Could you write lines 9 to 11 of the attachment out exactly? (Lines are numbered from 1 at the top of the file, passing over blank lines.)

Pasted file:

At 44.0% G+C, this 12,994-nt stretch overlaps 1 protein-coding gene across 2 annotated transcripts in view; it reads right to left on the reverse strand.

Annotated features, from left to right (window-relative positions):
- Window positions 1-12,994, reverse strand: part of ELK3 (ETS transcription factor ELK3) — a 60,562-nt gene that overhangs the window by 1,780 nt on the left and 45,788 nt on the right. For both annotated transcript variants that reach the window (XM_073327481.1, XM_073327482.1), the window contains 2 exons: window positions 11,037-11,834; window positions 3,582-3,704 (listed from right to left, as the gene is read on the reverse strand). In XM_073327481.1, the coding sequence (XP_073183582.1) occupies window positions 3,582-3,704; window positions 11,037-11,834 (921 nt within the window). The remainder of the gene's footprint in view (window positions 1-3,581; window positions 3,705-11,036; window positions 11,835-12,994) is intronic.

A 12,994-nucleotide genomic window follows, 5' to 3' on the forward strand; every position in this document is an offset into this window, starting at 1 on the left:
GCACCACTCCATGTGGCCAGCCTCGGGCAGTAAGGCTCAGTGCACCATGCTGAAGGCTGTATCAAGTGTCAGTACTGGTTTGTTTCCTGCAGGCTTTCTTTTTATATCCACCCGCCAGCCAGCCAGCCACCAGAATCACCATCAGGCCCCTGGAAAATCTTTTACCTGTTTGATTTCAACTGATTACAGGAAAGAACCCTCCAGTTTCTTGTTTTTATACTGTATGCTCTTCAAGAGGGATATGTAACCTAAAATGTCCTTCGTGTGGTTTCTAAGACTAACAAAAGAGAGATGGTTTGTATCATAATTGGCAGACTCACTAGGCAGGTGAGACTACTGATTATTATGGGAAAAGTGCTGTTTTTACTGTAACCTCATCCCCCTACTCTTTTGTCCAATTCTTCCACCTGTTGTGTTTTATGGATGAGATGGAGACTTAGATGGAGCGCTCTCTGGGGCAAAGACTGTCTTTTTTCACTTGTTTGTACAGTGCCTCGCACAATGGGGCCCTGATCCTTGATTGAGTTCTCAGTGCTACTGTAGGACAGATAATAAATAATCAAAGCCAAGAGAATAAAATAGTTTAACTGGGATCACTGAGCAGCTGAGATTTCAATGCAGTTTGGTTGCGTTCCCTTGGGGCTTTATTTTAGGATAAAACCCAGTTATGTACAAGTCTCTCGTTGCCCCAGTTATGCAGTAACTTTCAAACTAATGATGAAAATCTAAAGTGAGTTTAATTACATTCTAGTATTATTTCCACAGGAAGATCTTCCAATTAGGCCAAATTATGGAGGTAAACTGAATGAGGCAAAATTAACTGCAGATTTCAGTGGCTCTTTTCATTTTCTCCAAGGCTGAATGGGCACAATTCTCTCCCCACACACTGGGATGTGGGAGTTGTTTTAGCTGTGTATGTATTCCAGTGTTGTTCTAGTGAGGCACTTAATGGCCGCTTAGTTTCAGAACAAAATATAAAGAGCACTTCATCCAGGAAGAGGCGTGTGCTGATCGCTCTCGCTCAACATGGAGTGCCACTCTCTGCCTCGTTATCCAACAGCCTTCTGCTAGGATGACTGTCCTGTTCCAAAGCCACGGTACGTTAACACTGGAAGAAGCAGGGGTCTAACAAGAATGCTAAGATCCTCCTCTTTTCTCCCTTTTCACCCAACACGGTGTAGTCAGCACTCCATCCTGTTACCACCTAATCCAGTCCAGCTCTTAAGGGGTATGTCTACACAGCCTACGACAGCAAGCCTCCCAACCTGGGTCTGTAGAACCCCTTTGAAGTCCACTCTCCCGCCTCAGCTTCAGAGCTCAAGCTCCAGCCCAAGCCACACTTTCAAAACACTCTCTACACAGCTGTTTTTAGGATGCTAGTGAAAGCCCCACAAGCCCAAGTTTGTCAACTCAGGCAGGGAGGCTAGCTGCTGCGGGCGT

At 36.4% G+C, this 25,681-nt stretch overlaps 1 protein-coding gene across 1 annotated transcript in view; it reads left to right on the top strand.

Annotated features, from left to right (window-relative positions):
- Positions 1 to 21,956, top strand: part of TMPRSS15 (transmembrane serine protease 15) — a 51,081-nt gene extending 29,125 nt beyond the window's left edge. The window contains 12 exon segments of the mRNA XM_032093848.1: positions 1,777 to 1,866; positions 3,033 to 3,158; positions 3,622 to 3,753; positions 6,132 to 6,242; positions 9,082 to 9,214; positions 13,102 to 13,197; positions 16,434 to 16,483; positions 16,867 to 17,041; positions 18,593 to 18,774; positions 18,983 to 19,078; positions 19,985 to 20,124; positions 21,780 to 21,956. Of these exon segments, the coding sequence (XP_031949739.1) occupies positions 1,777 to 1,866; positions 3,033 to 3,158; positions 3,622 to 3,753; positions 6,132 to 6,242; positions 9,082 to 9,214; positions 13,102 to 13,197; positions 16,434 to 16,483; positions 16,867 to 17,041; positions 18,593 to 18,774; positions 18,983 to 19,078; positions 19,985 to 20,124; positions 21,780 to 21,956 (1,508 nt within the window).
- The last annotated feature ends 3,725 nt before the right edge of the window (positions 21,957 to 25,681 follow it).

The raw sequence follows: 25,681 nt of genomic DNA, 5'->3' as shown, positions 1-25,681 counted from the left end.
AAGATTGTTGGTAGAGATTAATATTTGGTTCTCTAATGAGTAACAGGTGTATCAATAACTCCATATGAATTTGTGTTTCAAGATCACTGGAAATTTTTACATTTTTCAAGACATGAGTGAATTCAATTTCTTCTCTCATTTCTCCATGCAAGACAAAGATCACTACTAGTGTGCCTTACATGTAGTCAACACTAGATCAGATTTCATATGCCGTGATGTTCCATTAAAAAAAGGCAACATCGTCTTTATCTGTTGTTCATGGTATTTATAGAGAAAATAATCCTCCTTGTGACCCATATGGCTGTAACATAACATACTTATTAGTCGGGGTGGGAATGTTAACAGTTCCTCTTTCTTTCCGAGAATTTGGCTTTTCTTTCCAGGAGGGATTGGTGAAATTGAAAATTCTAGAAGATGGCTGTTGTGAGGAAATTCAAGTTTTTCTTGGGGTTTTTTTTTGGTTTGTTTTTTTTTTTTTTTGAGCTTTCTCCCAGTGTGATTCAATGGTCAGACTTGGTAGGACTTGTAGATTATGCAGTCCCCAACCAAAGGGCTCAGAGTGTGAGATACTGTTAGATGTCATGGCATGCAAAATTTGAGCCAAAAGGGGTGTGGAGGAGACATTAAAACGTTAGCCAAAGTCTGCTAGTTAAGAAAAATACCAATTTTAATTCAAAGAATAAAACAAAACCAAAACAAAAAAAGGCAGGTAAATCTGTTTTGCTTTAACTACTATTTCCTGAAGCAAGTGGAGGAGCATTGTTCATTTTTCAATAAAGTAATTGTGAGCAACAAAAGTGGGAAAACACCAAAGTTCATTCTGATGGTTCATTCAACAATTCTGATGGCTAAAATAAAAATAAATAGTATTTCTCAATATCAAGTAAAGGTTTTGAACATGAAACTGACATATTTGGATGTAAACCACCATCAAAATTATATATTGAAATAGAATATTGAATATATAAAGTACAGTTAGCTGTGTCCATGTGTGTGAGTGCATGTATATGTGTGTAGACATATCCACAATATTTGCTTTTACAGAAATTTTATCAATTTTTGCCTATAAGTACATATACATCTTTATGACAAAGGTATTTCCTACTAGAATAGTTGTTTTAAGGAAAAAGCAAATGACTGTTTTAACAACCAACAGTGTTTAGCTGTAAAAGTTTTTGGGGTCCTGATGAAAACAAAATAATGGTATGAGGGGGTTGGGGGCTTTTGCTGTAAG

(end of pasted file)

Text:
- The last annotated feature ends 3,725 nt before the right edge of the window (positions 21,957 to 25,681 follow it).

The raw sequence follows: 25,681 nt of genomic DNA, 5'->3' as shown, positions 1-25,681 counted from the left end.
AAGATTGTTGGTAGAGATTAATATTTGGTTCTCTAATGAGTAACAGGTGTATCAATAACTCCATATGAATTTGTGTTTCAAGATCACTGGAAATTTTTACATTTTTCAAGACATGAGTGAATTCAATTTCTTCTCTCATTTCTCCATGCAAGACAAAGATCACTACTAGTGTGCCTTACATGTAGTCAACACTAGATCAGATTTCATATGCCGTGATGTTCCATTAAAAAAAGGCAACATCGTCTTTATCTGTTGTTCATGGTATTTATAGAGAAAATAATCCTCCTTGTGACCCATATGGCTGTAACATAACATACTTATTAGTCGGGGTGGGAATGTTAACAGTTCCTCTTTCTTTCCGAGAATTTGGCTTTTCTTTCCAGGAGGGATTGGTGAAATTGAAAATTCTAGAAGATGGCTGTTGTGAGGAAATTCAAGTTTTTCTTGGGGTTTTTTTTTGGTTTGTTTTTTTTTTTTTTTGAGCTTTCTCCCAGTGTGATTCAATGGTCAGACTTGGTAGGACTTGTAGATTATGCAGTCCCCAACCAAAGGGCTCAGAGTGTGAGATACTGTTAGATGTCATGGCATGCAAAATTTGAGCCAAAAGGGGTGTGGAGGAGACATTAAAACGTTAGCCAAAGTCTGCTAGTTAAGAAAAATACCAATTTTAATTCAAAGAATAAAACAAAACCAAAACAAAAAAAGGCAGGTAAATCTGTTTTGCTTTAACTACTATTTCCTGAAGCAAGTGGAGGAGCATTGTTCATTTTTCAATAAAGTAATTGTGAGCAACAAAAGTGGGAAAACACCAAAGTTCATTCTGATGGTTCATTCAACAATTCTGATGGCTAAAATAAAAATAAATAGTATTTCTCAATATCAAGTAAAGGTTTTGAACATGAAACTGACATATTTGGATGTAAACCACCATCAAAATTATATATTGAAATAGAATATTGAATATATAAAGTACAGTTAGCTGTGTCCATGTGTGTGAGTGCATGTATATGTGTGTAGACATATCCACAATATTTGCTTTTACAGAAATTTTATCAATTTTTGCCTATAAGTACATATACATCTTTATGACAAAGGTATTTCCTACTAGAATAGTTGTTTTAAGGAAAAAGCAAATGACTGTTTTAACAACCAACAGTGTTTAGCTGTAAAAGTTTTTGGGGTCCTGATGAAAACAAAATAATGGTATGAGGGGGTTGGGGGCTTTTGCTGTAAG